Self-Assessment of Leadership, Collaboration, and Ethics
Leadership has earned heated debates on what makes an individual a better candidate for the position. Various qualities are explored to define the kind of leadership and determine the individual's excellence or failures. Self-control and self-awareness are necessary to keep leaders on their toes and help them know how they need to react to specific issues in their careers. Self-reflection is critical to allow the awareness and control abilities to be reviewed and enhanced desirably. Leaders need commitment and dedication to effectively carry out their obligations. Excellent leaders need a culture of learning and continuous growth and development to foster new skills and experiences. The Western Medical Enterprise Questionnaire reveals critical issues that earned the response as presented in this assessment section. The response explores the leadership attributes, behaviors, and approaches that promote collaboration and the use of specific codes to address ethical issues.
Also Read: APA Online Nursing Care Plan Help
Section I: Leadership and Collaboration Experience
I recently worked at John Hopkins Hospital as a registered nurse and was required to lead a group of nurses in the emergency room (ER). The team's shared vision was to ensure the patients have safe and quality care from the nursing department. The vision was fostered by the nursing objective to always work to assure patients of safe and quality care delivery. My time at the hospital experienced significant challenges following the outbreak of coronavirus. The work mode had to change, and the team was forced to adapt to new work dynamics. I used a transformational leadership approach to manage the team and drive them towards the main objectives. Transformational leadership is where leaders work with their teams to identify the need for change, create a vision, and guide them to execute the reforms (Nicola et al., 2018). The pandemic introduced various hospital measures, and the teams needed to change to meet the new work guidelines defined by the World Health Organization and other health agencies. The facility stakeholders appreciated my approach to leading the team as I worked to ensure they are all aware of the need for the new measures and stay motivated to work and maintain quality care.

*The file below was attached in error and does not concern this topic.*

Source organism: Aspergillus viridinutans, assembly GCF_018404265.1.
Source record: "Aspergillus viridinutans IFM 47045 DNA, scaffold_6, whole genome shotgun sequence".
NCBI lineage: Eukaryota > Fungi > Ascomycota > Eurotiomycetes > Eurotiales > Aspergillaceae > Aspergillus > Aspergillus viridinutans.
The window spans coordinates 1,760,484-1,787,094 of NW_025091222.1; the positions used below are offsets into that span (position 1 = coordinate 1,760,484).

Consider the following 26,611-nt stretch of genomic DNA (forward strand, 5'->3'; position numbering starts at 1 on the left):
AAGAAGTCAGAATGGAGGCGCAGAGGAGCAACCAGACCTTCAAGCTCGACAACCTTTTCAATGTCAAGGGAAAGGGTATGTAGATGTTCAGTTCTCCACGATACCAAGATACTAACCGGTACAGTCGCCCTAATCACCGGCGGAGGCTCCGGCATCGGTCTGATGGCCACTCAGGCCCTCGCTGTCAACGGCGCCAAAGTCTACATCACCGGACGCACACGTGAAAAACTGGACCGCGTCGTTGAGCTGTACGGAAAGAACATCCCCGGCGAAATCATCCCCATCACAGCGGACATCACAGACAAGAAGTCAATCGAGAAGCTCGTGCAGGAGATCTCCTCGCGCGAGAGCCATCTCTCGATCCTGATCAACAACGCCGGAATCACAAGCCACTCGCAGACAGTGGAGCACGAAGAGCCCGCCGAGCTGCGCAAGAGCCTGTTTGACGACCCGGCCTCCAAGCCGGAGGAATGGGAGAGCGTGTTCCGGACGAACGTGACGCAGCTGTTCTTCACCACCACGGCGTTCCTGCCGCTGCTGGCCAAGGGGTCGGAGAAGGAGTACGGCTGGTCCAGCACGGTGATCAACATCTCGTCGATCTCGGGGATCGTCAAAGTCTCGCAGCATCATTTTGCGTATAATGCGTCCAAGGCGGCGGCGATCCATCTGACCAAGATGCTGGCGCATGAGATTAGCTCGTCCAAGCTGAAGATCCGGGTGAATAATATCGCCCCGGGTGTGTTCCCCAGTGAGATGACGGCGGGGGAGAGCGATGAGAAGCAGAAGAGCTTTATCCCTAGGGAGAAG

The assertive communication approach has been my best mode of communication with the team members. The model includes active listening, open to feedback from the teams, and setting clear expectations. During this period, these factors were imperative where nurses are exposed to the virus infection and the riskiest profession. I listened to every concern the team members raised, asked for their opinion and input on specific issues, and informed them of what the emergency room expected from them. The assertive communication approach helped manage the team and efficiently implement the desired principles and objectives (Real & Pilny, 2017). The most appropriate decision was to involve the team members in finding a solution to our department's issues. I will uphold this tradition as it helped develop better working guidelines and principles and a source of motivation for the team. On the same aspect, behavioral decision-making seemed appropriate, especially when using the transformational leadership style. The approach helps note the team's poor behaviors and use the best appropriate approach to ensure the issue is countered. The behavior approach to decision-making empowers the team members, creates a feeling of value, and enhances the communication within the department.
The approach to improve collaboration, motivation, and team engagement is teleconferencing. The aspect of social distancing as recommended by the health stakeholders applies to prevent the spread of the virus. The approach allows the team members to listen to each other actively and observe the nonverbal cues and emotional connection (Karis, Wildman & Mané, 2016). It allows the collaboration between the team members to be enhanced and engagement among the remote individuals.